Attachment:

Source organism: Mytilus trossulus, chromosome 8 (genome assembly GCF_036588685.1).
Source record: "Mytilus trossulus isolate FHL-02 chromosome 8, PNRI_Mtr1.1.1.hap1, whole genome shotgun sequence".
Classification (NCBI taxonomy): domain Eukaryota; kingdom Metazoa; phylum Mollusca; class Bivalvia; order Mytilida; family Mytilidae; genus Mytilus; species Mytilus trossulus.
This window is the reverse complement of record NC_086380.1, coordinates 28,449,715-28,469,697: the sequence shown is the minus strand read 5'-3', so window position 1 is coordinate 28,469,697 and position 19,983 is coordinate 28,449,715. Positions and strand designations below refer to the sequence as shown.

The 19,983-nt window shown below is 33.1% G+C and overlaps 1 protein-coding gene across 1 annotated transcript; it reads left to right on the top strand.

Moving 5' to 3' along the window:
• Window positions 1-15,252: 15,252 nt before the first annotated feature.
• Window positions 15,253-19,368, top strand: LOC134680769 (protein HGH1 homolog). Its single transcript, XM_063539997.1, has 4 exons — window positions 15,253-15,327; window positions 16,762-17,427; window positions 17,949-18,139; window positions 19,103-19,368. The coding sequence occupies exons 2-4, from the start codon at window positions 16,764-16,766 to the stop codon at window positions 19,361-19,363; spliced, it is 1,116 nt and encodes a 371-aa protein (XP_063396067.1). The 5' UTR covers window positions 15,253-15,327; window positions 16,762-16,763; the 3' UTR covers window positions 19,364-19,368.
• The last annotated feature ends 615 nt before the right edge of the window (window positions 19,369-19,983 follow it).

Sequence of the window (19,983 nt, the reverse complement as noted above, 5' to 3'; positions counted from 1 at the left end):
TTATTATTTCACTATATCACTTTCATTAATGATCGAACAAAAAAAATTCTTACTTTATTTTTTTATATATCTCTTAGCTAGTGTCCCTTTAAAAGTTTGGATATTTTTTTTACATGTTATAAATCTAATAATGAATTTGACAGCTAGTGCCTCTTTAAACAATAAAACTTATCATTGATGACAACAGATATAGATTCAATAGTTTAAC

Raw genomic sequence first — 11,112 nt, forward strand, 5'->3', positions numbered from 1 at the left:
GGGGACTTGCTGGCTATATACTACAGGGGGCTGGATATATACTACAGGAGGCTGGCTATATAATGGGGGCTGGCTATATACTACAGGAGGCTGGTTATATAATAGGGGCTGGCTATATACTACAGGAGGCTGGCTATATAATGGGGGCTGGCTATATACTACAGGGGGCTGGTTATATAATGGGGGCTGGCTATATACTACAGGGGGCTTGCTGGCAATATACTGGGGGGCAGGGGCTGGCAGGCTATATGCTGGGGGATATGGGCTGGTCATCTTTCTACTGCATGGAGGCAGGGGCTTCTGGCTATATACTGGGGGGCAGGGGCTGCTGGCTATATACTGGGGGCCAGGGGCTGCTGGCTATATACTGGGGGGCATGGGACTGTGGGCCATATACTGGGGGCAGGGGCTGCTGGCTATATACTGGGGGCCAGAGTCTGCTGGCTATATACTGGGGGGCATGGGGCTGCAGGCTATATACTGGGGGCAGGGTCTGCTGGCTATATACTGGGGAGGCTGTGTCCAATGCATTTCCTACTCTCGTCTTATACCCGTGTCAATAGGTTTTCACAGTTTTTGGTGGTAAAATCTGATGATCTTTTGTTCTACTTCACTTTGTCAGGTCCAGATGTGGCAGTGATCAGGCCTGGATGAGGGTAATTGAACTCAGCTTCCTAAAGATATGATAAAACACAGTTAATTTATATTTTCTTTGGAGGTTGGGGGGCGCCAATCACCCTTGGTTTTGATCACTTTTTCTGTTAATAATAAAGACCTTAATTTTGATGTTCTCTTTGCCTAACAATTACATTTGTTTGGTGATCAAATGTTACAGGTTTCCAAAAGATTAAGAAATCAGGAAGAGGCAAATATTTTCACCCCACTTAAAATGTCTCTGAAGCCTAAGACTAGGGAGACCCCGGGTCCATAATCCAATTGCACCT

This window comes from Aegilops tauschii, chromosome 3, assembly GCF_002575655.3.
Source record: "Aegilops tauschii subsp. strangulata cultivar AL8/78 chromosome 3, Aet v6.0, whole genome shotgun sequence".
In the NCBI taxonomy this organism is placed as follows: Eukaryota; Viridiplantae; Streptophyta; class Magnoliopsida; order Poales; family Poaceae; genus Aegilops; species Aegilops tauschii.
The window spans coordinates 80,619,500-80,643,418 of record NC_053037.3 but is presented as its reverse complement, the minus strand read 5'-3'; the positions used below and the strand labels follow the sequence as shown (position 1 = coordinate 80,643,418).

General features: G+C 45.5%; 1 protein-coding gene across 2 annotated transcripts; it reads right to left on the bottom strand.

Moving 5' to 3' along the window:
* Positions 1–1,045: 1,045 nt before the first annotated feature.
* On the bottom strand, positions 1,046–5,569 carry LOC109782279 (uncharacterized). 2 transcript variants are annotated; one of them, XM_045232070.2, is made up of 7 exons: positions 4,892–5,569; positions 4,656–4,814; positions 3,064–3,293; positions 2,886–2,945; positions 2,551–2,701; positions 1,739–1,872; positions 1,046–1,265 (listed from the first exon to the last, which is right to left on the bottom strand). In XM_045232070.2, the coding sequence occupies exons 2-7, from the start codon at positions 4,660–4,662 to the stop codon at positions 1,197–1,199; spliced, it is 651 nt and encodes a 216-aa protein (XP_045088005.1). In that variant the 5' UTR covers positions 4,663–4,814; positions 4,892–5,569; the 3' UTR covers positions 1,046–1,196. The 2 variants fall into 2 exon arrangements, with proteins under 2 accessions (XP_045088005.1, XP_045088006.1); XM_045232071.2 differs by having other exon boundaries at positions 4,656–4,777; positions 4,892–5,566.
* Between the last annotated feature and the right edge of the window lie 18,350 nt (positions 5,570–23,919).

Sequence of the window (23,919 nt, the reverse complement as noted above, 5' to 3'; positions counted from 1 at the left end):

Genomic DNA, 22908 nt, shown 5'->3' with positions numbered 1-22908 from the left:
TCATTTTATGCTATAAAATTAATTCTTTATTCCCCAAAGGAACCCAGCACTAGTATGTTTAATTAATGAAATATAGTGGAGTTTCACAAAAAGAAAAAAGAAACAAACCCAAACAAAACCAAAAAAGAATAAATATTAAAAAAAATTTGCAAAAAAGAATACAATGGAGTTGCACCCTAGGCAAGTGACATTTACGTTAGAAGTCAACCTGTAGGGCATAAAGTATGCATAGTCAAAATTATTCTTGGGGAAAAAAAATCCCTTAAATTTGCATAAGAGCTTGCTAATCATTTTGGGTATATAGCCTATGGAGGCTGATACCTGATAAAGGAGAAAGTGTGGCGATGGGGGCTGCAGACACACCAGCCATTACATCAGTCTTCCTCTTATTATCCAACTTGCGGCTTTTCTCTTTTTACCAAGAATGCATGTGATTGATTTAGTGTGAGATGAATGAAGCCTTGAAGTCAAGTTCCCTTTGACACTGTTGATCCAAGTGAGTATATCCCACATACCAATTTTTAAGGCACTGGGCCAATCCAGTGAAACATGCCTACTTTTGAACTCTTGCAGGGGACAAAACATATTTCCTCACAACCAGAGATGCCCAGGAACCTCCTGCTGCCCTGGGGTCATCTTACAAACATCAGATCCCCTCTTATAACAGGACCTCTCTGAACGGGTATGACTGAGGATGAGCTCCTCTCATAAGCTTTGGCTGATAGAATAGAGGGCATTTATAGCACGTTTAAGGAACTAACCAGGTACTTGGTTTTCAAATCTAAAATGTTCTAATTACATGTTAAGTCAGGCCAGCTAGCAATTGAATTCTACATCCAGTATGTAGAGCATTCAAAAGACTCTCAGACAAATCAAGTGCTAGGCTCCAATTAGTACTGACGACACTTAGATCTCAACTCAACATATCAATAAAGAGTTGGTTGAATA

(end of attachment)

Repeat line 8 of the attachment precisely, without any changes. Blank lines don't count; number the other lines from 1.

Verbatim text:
• Window positions 15,253-19,368, top strand: LOC134680769 (protein HGH1 homolog). Its single transcript, XM_063539997.1, has 4 exons — window positions 15,253-15,327; window positions 16,762-17,427; window positions 17,949-18,139; window positions 19,103-19,368. The coding sequence occupies exons 2-4, from the start codon at window positions 16,764-16,766 to the stop codon at window positions 19,361-19,363; spliced, it is 1,116 nt and encodes a 371-aa protein (XP_063396067.1). The 5' UTR covers window positions 15,253-15,327; window positions 16,762-16,763; the 3' UTR covers window positions 19,364-19,368.